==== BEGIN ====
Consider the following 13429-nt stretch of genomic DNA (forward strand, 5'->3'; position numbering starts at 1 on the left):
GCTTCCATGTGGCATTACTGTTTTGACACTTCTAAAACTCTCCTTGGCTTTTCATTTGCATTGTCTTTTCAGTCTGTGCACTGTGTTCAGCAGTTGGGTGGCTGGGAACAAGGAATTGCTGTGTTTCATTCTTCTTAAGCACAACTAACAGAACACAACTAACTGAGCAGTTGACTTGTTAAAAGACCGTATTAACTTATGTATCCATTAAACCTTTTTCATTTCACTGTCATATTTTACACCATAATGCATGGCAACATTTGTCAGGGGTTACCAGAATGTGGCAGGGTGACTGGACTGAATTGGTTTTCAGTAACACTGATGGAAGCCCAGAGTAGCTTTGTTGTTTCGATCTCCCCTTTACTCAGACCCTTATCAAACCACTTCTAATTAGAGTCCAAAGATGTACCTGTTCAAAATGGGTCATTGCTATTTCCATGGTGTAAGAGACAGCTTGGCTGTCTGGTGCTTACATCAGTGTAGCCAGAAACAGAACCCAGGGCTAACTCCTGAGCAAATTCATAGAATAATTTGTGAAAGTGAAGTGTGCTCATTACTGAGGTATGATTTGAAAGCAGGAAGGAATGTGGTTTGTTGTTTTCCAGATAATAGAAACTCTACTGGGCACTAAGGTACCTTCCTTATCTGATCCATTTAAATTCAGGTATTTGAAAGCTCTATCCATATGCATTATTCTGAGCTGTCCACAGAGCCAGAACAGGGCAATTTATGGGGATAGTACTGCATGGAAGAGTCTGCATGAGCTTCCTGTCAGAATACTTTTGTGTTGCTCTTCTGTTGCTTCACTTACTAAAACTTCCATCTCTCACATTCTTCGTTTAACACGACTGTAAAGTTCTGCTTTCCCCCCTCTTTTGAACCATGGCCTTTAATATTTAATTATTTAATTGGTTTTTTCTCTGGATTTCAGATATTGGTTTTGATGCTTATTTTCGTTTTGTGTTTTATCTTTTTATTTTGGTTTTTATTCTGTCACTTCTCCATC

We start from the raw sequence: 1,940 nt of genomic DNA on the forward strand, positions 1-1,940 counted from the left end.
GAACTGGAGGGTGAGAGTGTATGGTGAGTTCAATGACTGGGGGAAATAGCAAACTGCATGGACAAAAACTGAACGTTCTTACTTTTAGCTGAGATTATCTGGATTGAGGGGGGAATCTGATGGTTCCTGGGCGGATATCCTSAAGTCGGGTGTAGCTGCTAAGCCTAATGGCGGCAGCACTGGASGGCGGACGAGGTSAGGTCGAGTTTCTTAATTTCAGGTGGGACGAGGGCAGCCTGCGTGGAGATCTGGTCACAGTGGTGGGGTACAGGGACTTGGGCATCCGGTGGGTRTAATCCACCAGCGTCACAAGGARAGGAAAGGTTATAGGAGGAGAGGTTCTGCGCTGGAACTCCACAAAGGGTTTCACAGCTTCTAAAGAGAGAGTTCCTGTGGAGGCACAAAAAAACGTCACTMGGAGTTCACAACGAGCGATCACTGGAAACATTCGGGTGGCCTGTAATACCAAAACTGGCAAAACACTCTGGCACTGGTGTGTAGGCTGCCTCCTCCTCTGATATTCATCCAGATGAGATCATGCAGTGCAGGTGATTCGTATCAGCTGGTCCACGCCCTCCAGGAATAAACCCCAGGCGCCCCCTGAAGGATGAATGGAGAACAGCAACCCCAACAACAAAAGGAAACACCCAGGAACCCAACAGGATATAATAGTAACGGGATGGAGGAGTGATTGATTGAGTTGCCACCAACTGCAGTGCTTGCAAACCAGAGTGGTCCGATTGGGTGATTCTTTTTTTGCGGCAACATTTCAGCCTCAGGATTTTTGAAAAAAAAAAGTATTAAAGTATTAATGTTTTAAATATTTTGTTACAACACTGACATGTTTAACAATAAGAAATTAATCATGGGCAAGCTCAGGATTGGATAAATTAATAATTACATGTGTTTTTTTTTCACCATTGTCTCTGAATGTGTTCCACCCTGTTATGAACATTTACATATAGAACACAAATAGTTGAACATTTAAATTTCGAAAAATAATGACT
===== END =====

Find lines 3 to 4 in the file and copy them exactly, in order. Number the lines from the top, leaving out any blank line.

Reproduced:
We start from the raw sequence: 1,940 nt of genomic DNA on the forward strand, positions 1-1,940 counted from the left end.
GAACTGGAGGGTGAGAGTGTATGGTGAGTTCAATGACTGGGGGAAATAGCAAACTGCATGGACAAAAACTGAACGTTCTTACTTTTAGCTGAGATTATCTGGATTGAGGGGGGAATCTGATGGTTCCTGGGCGGATATCCTSAAGTCGGGTGTAGCTGCTAAGCCTAATGGCGGCAGCACTGGASGGCGGACGAGGTSAGGTCGAGTTTCTTAATTTCAGGTGGGACGAGGGCAGCCTGCGTGGAGATCTGGTCACAGTGGTGGGGTACAGGGACTTGGGCATCCGGTGGGTRTAATCCACCAGCGTCACAAGGARAGGAAAGGTTATAGGAGGAGAGGTTCTGCGCTGGAACTCCACAAAGGGTTTCACAGCTTCTAAAGAGAGAGTTCCTGTGGAGGCACAAAAAAACGTCACTMGGAGTTCACAACGAGCGATCACTGGAAACATTCGGGTGGCCTGTAATACCAAAACTGGCAAAACACTCTGGCACTGGTGTGTAGGCTGCCTCCTCCTCTGATATTCATCCAGATGAGATCATGCAGTGCAGGTGATTCGTATCAGCTGGTCCACGCCCTCCAGGAATAAACCCCAGGCGCCCCCTGAAGGATGAATGGAGAACAGCAACCCCAACAACAAAAGGAAACACCCAGGAACCCAACAGGATATAATAGTAACGGGATGGAGGAGTGATTGATTGAGTTGCCACCAACTGCAGTGCTTGCAAACCAGAGTGGTCCGATTGGGTGATTCTTTTTTTGCGGCAACATTTCAGCCTCAGGATTTTTGAAAAAAAAAAGTATTAAAGTATTAATGTTTTAAATATTTTGTTACAACACTGACATGTTTAACAATAAGAAATTAATCATGGGCAAGCTCAGGATTGGATAAATTAATAATTACATGTGTTTTTTTTTCACCATTGTCTCTGAATGTGTTCCACCCTGTTATGAACATTTACATATAGAACACAAATAGTTGAACATTTAAATTTCGAAAAATAATGACT